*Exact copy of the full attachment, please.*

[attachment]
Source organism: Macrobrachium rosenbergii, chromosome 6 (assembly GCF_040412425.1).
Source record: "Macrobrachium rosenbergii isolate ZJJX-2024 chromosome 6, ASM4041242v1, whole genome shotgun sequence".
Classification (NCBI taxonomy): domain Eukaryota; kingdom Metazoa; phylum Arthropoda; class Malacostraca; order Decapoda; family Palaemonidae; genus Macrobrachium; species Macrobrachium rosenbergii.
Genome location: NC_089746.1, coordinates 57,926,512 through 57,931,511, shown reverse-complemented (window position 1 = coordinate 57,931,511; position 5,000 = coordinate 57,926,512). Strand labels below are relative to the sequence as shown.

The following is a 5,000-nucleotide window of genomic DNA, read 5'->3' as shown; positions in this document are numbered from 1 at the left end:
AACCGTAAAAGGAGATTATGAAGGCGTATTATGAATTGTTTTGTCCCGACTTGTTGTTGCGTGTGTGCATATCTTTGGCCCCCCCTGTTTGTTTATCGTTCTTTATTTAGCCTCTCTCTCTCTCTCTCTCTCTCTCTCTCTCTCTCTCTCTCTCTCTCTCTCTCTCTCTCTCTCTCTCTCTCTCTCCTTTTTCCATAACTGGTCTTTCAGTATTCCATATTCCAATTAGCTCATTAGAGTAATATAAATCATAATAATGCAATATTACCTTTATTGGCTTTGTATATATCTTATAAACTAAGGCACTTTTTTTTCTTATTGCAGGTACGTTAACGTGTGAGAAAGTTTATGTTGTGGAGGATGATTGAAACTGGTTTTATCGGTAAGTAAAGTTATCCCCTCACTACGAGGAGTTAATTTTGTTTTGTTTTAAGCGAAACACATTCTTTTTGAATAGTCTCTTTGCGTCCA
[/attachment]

Source organism: Macrobrachium rosenbergii, chromosome 6 (assembly GCF_040412425.1).
Source record: "Macrobrachium rosenbergii isolate ZJJX-2024 chromosome 6, ASM4041242v1, whole genome shotgun sequence".
Classification (NCBI taxonomy): domain Eukaryota; kingdom Metazoa; phylum Arthropoda; class Malacostraca; order Decapoda; family Palaemonidae; genus Macrobrachium; species Macrobrachium rosenbergii.
Genome location: NC_089746.1, coordinates 57,926,512 through 57,931,511, shown reverse-complemented (window position 1 = coordinate 57,931,511; position 5,000 = coordinate 57,926,512). Strand labels below are relative to the sequence as shown.

The following is a 5,000-nucleotide window of genomic DNA, read 5'->3' as shown; positions in this document are numbered from 1 at the left end:
AACCGTAAAAGGAGATTATGAAGGCGTATTATGAATTGTTTTGTCCCGACTTGTTGTTGCGTGTGTGCATATCTTTGGCCCCCCCTGTTTGTTTATCGTTCTTTATTTAGCCTCTCTCTCTCTCTCTCTCTCTCTCTCTCTCTCTCTCTCTCTCTCTCTCTCTCTCTCTCTCTCTCTCTCTCTCTCCTTTTTCCATAACTGGTCTTTCAGTATTCCATATTCCAATTAGCTCATTAGAGTAATATAAATCATAATAATGCAATATTACCTTTATTGGCTTTGTATATATCTTATAAACTAAGGCACTTTTTTTTCTTATTGCAGGTACGTTAACGTGTGAGAAAGTTTATGTTGTGGAGGATGATTGAAACTGGTTTTATCGGTAAGTAAAGTTATCCCCTCACTACGAGGAGTTAATTTTGTTTTGTTTTAAGCGAAACACATTCTTTTTGAATAGTCTCTTTGCGTCCA